UI researchers secured funding for 2,400 projects in fiscal year 2022 to advance treatments for disease, address the opioid epidemic, improve mental health care for Iowa’s youth, tackle resource challenges for renewable energy in the state, and much more.
Related story: UI earns record $867M in external funding during FY2022
This funding supports the university’s diverse portfolio of leading-edge research and creative discovery, which propels the institution forward in addressing some of the complex issues facing our state, nation, and world.
“University of Iowa researchers and scholars are extraordinarily productive,” said Vice President for Research Marty Scholtz. “We are proud of the creativity and ingenuity of our faculty and students, whose transformational research and discovery generates new knowledge and drives innovation in an array of disciplines, from the arts and humanities, to outer space, to the health sciences.”
Research funded in FY 2022
A notable project that received new funding is the Iowa Center for School Mental Health in the UI College of Education. This partnership between the university and the Iowa Department of Education, which provides $20 million over two years through September 2023, was created to address the state’s rising mental health and well-being needs of preK-12 students and educators. According to its website, 1 in 13 Iowa high school students have attempted suicide one or more times. The center conducts rigorous school mental health research, delivers social-emotional-behavioral health professional development, and provides clinical and assessment intervention services.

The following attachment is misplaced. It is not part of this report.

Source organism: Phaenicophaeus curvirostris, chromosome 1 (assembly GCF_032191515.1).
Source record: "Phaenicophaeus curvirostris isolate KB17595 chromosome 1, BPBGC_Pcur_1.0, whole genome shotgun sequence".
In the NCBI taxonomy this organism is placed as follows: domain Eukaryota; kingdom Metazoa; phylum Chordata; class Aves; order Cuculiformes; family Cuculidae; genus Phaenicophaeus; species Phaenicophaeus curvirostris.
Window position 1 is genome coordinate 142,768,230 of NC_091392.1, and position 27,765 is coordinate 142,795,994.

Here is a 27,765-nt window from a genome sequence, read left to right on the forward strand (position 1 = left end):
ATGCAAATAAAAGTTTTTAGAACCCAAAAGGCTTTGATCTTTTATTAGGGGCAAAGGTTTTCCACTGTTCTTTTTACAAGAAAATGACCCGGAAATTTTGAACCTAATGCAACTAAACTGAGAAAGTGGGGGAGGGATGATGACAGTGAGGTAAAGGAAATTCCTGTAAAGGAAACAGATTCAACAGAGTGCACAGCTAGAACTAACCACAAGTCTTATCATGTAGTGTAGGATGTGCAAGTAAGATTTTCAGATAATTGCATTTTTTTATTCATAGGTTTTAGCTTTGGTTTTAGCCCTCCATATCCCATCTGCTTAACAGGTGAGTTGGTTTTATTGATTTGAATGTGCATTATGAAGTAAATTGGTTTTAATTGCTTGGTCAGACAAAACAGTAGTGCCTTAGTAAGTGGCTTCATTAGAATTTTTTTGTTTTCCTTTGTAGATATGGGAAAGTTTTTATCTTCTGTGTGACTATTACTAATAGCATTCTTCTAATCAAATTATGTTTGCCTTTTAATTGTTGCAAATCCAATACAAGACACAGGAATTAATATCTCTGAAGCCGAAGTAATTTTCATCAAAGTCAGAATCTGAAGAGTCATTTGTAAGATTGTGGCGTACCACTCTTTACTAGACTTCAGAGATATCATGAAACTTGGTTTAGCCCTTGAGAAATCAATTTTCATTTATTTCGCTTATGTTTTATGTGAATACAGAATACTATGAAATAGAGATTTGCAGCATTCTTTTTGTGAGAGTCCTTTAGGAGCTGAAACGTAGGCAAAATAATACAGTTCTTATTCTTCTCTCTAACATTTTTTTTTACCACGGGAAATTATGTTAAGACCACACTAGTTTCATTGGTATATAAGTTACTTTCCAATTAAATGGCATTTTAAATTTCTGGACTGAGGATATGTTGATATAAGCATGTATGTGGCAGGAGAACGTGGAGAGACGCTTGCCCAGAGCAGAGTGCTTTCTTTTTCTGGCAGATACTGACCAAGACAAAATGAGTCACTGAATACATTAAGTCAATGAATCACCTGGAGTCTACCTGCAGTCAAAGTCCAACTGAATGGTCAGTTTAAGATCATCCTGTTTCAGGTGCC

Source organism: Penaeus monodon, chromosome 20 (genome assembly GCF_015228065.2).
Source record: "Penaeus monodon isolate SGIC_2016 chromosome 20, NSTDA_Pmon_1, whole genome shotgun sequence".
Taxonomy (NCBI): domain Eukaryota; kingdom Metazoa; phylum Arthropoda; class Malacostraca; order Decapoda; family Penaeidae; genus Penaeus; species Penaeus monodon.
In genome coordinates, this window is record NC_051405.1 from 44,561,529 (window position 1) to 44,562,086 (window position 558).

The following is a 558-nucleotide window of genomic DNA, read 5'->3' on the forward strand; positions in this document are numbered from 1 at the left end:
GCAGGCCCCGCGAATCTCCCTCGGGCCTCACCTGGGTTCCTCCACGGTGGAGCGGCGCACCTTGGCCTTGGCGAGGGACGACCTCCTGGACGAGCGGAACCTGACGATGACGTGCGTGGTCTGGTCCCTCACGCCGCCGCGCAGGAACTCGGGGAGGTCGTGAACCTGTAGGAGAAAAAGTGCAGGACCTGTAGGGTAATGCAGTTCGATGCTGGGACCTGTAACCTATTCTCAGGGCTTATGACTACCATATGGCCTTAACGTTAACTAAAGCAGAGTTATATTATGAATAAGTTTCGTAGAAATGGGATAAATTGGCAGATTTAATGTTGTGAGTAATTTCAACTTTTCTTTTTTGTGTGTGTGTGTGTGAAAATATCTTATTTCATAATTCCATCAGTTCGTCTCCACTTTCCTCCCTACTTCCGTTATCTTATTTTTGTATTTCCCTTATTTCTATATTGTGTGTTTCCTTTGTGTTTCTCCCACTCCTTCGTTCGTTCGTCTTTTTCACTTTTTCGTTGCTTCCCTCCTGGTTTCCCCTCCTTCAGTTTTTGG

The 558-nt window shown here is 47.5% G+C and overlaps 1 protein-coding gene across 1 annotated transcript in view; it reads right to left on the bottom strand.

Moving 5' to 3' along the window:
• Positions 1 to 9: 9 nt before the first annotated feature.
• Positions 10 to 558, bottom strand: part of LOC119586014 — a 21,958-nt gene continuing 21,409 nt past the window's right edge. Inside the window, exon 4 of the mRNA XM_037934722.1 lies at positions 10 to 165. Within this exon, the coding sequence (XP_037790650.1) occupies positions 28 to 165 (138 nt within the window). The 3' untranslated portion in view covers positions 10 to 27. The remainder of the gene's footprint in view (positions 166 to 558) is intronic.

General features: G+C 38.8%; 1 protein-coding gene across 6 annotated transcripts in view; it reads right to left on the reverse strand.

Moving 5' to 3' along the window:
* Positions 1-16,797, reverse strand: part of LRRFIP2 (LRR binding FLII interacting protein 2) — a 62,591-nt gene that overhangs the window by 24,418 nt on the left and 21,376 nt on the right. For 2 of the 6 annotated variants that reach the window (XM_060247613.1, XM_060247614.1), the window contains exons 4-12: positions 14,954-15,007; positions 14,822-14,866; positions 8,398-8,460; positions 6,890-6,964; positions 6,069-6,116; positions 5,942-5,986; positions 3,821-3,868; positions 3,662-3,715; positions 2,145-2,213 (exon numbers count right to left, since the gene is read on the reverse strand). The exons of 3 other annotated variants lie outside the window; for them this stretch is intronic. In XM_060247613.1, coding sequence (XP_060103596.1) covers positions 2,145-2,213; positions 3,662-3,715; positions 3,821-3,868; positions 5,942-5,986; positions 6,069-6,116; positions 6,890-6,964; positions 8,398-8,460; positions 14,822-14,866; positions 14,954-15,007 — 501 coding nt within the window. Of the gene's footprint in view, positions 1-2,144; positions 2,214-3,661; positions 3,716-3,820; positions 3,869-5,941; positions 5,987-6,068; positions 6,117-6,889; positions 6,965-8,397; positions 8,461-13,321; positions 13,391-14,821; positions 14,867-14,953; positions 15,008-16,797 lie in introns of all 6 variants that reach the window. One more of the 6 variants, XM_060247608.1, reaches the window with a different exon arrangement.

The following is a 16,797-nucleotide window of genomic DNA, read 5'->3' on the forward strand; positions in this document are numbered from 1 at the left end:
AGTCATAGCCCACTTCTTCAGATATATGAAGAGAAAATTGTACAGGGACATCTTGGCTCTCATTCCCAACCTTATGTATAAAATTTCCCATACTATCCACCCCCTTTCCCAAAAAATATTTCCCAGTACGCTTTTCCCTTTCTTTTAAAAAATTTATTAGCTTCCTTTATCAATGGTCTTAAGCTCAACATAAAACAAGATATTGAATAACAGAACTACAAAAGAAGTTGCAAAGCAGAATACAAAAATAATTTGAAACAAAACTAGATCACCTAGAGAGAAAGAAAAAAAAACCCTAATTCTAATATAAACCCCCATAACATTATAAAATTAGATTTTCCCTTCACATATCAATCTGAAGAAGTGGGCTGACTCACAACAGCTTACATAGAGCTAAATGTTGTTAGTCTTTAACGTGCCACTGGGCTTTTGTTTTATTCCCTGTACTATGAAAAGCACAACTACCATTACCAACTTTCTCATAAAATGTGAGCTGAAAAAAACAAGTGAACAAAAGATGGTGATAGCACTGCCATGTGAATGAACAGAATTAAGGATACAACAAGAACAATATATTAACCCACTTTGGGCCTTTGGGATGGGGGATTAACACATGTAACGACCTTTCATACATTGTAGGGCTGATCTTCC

“The funding for our center is a critical investment in Iowa’s youth, educators, and schools,” said Allison Bruhn, executive director for the Iowa Center for School Mental Health and associate professor of special education in the College of Education. “Our center — the first of its kind in the state — strives to expand mental health supports in schools, increase workforce capacity, prioritize educator wellness, and cultivate educational environments where social-emotional-behavioral health needs go hand-in-hand with academic needs.”
The U.S. Department of Defense granted a $3.9 million award to Jason Wilken, associate professor of physical therapy and rehabilitation science in the Carver College of Medicine. The award will support a six-site clinical trial and establish evidence-based guidelines for fitting injured military members, veterans, and civilians with carbon fiber custom dynamic orthoses after traumatic injuries. “Severe limb injuries can have wide-ranging negative effects, including increased rates of depression, limited physical ability, and decreased quality of life, years after the injury,” said Wilken. “By identifying data-driven best practices for fitting these devices, we can improve initial device acceptance, restore limb mechanics, improve patient engagement in the rehabilitation process, and most importantly, improve patient outcomes.”